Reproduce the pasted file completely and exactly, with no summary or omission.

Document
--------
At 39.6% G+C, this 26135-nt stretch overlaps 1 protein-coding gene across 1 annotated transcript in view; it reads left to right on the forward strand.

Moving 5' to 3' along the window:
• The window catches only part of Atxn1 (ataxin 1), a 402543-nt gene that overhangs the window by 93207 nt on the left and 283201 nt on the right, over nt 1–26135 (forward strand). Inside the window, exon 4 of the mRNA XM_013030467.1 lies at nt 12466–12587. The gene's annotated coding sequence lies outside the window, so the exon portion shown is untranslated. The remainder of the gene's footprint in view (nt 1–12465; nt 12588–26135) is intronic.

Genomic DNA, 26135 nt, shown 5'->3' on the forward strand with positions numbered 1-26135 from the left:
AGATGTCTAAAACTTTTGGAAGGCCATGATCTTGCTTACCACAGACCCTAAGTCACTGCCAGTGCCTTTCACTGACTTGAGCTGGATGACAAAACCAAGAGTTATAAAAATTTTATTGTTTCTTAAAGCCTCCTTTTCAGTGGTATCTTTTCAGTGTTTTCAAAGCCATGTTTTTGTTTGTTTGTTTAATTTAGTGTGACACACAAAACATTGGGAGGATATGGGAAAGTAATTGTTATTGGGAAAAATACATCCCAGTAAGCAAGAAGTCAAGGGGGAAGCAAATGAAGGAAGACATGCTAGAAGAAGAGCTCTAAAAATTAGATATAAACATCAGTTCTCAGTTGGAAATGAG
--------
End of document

At 39.6% G+C, this 26135-nt stretch overlaps 1 protein-coding gene across 1 annotated transcript in view; it reads left to right on the forward strand.

Moving 5' to 3' along the window:
• The window catches only part of Atxn1 (ataxin 1), a 402543-nt gene that overhangs the window by 93207 nt on the left and 283201 nt on the right, over nt 1–26135 (forward strand). Inside the window, exon 4 of the mRNA XM_013030467.1 lies at nt 12466–12587. The gene's annotated coding sequence lies outside the window, so the exon portion shown is untranslated. The remainder of the gene's footprint in view (nt 1–12465; nt 12588–26135) is intronic.

Genomic DNA, 26135 nt, shown 5'->3' on the forward strand with positions numbered 1-26135 from the left:
AGATGTCTAAAACTTTTGGAAGGCCATGATCTTGCTTACCACAGACCCTAAGTCACTGCCAGTGCCTTTCACTGACTTGAGCTGGATGACAAAACCAAGAGTTATAAAAATTTTATTGTTTCTTAAAGCCTCCTTTTCAGTGGTATCTTTTCAGTGTTTTCAAAGCCATGTTTTTGTTTGTTTGTTTAATTTAGTGTGACACACAAAACATTGGGAGGATATGGGAAAGTAATTGTTATTGGGAAAAATACATCCCAGTAAGCAAGAAGTCAAGGGGGAAGCAAATGAAGGAAGACATGCTAGAAGAAGAGCTCTAAAAATTAGATATAAACATCAGTTCTCAGTTGGAAATGAG